A number of Seattle public middle and high schools now offer long-acting reversible contraceptives (LARCs) to their students, free of charge and free of parental consent. Now students as young as sixth grade have ready access to taxpayer-funded birth control, without ever having to tell mom and dad.
“Thanks to a Washington state Medicaid program called Take Charge and the nonprofit Neighborcare, teens can access confidential counseling on different birth control methods — and LARC insertion — more easily than they can buy a soda,” boasts Salon Magazine.
The statement is not just journalistic flourish, but literal truth. Seattle famously banned soda pop from public school campuses in 2004 for health reasons, yet teen students can get an IUD inserted at their school’s health center without their parents’ knowledge.
What Salon fails to mention in its puff piece is that LARCs are associated with serious side effects, such as uterine perforation and infection. IUDs also frequently act as abortifacients by preventing the implantation of a fertilized egg.
According to Grist, Neighborcare Health “was the first organization to step up to the plate and provide LARC placement services in certain Seattle public high schools and middle schools.” LARCs are the most expensive forms of birth control available, but now they are implanted in Seattle school girls for free thanks to Take Charge, “a Washington State Medicaid program that’s specifically targeted toward minors seeking contraceptive services.”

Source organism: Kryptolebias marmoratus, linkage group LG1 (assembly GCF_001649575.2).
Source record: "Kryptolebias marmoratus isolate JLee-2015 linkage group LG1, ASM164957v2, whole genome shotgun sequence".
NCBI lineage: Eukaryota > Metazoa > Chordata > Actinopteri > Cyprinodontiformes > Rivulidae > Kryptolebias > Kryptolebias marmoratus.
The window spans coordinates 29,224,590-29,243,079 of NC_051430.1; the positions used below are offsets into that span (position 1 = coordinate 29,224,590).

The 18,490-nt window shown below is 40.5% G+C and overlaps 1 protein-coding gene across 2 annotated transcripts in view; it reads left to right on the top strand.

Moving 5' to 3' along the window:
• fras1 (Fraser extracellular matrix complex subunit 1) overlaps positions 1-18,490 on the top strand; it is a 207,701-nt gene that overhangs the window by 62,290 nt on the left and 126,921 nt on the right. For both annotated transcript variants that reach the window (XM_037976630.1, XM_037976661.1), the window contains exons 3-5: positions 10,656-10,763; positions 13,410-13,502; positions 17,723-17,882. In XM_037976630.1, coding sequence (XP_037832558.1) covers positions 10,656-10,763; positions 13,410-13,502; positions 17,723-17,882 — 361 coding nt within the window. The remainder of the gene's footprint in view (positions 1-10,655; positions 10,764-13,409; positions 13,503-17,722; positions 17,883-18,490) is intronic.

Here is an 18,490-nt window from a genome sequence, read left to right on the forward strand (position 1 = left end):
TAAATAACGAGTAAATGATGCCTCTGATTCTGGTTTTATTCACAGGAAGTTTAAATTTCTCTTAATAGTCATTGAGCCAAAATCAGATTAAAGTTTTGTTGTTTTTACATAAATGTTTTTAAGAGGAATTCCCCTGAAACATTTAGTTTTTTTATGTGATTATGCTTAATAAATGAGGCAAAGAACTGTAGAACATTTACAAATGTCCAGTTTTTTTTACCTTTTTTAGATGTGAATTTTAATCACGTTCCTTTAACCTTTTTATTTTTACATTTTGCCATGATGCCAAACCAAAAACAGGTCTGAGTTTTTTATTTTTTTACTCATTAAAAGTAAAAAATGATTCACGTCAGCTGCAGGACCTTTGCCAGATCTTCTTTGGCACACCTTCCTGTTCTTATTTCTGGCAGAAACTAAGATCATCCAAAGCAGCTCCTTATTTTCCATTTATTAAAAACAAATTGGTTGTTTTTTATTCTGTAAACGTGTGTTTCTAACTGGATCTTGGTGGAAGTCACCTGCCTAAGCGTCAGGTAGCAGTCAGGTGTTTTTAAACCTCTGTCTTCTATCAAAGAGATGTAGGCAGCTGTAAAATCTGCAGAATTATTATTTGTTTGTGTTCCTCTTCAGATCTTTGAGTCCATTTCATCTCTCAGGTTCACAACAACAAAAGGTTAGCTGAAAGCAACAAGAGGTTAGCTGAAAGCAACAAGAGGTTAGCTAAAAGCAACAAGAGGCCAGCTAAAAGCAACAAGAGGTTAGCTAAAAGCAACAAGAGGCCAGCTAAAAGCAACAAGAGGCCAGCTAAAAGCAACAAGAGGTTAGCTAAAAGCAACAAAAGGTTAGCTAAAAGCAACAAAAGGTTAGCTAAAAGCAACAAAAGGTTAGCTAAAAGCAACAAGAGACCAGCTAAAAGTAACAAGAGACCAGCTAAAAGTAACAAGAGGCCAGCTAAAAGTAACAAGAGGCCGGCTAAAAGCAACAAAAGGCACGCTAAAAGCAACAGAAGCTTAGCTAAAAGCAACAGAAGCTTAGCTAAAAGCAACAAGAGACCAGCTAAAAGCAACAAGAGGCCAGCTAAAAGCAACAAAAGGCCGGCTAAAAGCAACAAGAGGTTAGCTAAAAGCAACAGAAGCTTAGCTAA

Because of Take Charge, Grist says, “girls under 19 who don’t want to use their parents’ private insurance to get birth control have a way to get contraception in school at no cost.”
In an interesting twist, Salon applauds increased conversation about birth control among teens while simultaneously praising the program’s “confidentiality,” meaning that students can get contraceptives without their parents finding out.
Salon writes that “one of the greatest benefits of the clinic, it seems, is the degree to which it’s opened up the conversation around birth control in the school. Girls will openly trade stories about what kind of contraception they’re using.”
So casual locker room chitchat about birth control is good, while dialogue between teens and parents is bad.
According to Katie Acker, a “health educator” with Neighborcare at Chief Sealth International School, more talk of sex and contraception is downright invigorating.
“It’s absolutely amazing and crazy,” Acker said. “The birth control culture, for lack of a better term, and the conversations have just changed so much.”
She said that “conversations are just happening so openly and so excitedly. There’s so much pride around, ‘I’ve got this method, I’ve got this method.’ It’s not a hush-hush thing anymore.”
“So many students will come in and say, ‘Oh, my friend got the IUD, can I make an appointment?’”
Follow Thomas D. Williams on Twitter @tdwilliamsrome